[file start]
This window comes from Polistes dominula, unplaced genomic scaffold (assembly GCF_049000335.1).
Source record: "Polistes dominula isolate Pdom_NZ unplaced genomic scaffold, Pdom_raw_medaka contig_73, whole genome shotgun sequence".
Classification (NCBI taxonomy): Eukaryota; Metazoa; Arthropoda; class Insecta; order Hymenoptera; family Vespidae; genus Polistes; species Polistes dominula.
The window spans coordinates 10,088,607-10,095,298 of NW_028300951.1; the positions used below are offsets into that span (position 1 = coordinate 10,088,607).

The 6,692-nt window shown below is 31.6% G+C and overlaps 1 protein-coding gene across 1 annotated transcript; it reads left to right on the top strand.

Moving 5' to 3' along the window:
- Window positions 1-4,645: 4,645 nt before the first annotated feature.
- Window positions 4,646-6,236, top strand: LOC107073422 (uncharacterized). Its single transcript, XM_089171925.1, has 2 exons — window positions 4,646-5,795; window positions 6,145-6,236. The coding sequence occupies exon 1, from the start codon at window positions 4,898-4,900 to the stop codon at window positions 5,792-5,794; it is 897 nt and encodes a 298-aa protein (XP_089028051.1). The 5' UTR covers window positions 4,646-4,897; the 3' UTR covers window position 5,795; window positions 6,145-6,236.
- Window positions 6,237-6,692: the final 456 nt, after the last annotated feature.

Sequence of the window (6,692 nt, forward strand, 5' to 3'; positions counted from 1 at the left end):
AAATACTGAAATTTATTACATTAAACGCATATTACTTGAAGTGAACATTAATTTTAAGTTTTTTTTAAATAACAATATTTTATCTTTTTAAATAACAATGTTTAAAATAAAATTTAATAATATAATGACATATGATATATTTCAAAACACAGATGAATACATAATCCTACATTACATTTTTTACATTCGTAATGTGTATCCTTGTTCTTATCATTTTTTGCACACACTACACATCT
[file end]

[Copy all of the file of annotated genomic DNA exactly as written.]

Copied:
This window comes from Polistes dominula, unplaced genomic scaffold (assembly GCF_049000335.1).
Source record: "Polistes dominula isolate Pdom_NZ unplaced genomic scaffold, Pdom_raw_medaka contig_73, whole genome shotgun sequence".
Classification (NCBI taxonomy): Eukaryota; Metazoa; Arthropoda; class Insecta; order Hymenoptera; family Vespidae; genus Polistes; species Polistes dominula.
The window spans coordinates 10,088,607-10,095,298 of NW_028300951.1; the positions used below are offsets into that span (position 1 = coordinate 10,088,607).

The 6,692-nt window shown below is 31.6% G+C and overlaps 1 protein-coding gene across 1 annotated transcript; it reads left to right on the top strand.

Moving 5' to 3' along the window:
- Window positions 1-4,645: 4,645 nt before the first annotated feature.
- Window positions 4,646-6,236, top strand: LOC107073422 (uncharacterized). Its single transcript, XM_089171925.1, has 2 exons — window positions 4,646-5,795; window positions 6,145-6,236. The coding sequence occupies exon 1, from the start codon at window positions 4,898-4,900 to the stop codon at window positions 5,792-5,794; it is 897 nt and encodes a 298-aa protein (XP_089028051.1). The 5' UTR covers window positions 4,646-4,897; the 3' UTR covers window position 5,795; window positions 6,145-6,236.
- Window positions 6,237-6,692: the final 456 nt, after the last annotated feature.

Sequence of the window (6,692 nt, forward strand, 5' to 3'; positions counted from 1 at the left end):
AAATACTGAAATTTATTACATTAAACGCATATTACTTGAAGTGAACATTAATTTTAAGTTTTTTTTAAATAACAATATTTTATCTTTTTAAATAACAATGTTTAAAATAAAATTTAATAATATAATGACATATGATATATTTCAAAACACAGATGAATACATAATCCTACATTACATTTTTTACATTCGTAATGTGTATCCTTGTTCTTATCATTTTTTGCACACACTACACATCT